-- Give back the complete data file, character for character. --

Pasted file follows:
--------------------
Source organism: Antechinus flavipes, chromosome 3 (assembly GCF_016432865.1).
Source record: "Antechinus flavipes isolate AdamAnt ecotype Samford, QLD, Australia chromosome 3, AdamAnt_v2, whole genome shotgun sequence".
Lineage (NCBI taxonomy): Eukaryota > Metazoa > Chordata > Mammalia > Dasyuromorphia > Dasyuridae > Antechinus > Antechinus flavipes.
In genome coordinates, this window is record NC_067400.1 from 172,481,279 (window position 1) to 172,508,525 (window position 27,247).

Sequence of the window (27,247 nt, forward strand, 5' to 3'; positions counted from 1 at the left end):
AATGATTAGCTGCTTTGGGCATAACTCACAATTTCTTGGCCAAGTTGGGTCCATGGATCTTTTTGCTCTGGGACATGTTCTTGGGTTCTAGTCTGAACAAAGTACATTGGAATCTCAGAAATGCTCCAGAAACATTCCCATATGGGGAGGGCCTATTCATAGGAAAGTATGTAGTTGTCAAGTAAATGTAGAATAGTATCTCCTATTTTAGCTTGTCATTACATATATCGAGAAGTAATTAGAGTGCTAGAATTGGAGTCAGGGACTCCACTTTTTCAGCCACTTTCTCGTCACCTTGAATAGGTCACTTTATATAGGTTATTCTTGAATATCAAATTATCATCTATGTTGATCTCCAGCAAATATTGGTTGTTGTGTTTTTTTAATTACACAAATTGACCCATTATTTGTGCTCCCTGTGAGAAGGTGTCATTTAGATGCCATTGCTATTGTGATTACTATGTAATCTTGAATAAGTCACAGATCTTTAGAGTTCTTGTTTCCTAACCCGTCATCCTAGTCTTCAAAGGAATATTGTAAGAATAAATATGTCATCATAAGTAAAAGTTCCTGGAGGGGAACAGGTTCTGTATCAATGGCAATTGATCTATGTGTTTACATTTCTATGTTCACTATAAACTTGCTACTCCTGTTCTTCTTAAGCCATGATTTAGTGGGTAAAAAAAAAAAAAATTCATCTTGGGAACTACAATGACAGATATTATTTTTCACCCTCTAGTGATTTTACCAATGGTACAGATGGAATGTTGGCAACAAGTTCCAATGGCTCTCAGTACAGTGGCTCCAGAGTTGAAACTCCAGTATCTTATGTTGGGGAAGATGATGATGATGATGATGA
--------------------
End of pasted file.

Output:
Source organism: Antechinus flavipes, chromosome 3 (assembly GCF_016432865.1).
Source record: "Antechinus flavipes isolate AdamAnt ecotype Samford, QLD, Australia chromosome 3, AdamAnt_v2, whole genome shotgun sequence".
Lineage (NCBI taxonomy): Eukaryota > Metazoa > Chordata > Mammalia > Dasyuromorphia > Dasyuridae > Antechinus > Antechinus flavipes.
In genome coordinates, this window is record NC_067400.1 from 172,481,279 (window position 1) to 172,508,525 (window position 27,247).

Sequence of the window (27,247 nt, forward strand, 5' to 3'; positions counted from 1 at the left end):
AATGATTAGCTGCTTTGGGCATAACTCACAATTTCTTGGCCAAGTTGGGTCCATGGATCTTTTTGCTCTGGGACATGTTCTTGGGTTCTAGTCTGAACAAAGTACATTGGAATCTCAGAAATGCTCCAGAAACATTCCCATATGGGGAGGGCCTATTCATAGGAAAGTATGTAGTTGTCAAGTAAATGTAGAATAGTATCTCCTATTTTAGCTTGTCATTACATATATCGAGAAGTAATTAGAGTGCTAGAATTGGAGTCAGGGACTCCACTTTTTCAGCCACTTTCTCGTCACCTTGAATAGGTCACTTTATATAGGTTATTCTTGAATATCAAATTATCATCTATGTTGATCTCCAGCAAATATTGGTTGTTGTGTTTTTTTAATTACACAAATTGACCCATTATTTGTGCTCCCTGTGAGAAGGTGTCATTTAGATGCCATTGCTATTGTGATTACTATGTAATCTTGAATAAGTCACAGATCTTTAGAGTTCTTGTTTCCTAACCCGTCATCCTAGTCTTCAAAGGAATATTGTAAGAATAAATATGTCATCATAAGTAAAAGTTCCTGGAGGGGAACAGGTTCTGTATCAATGGCAATTGATCTATGTGTTTACATTTCTATGTTCACTATAAACTTGCTACTCCTGTTCTTCTTAAGCCATGATTTAGTGGGTAAAAAAAAAAAAAATTCATCTTGGGAACTACAATGACAGATATTATTTTTCACCCTCTAGTGATTTTACCAATGGTACAGATGGAATGTTGGCAACAAGTTCCAATGGCTCTCAGTACAGTGGCTCCAGAGTTGAAACTCCAGTATCTTATGTTGGGGAAGATGATGATGATGATGATGA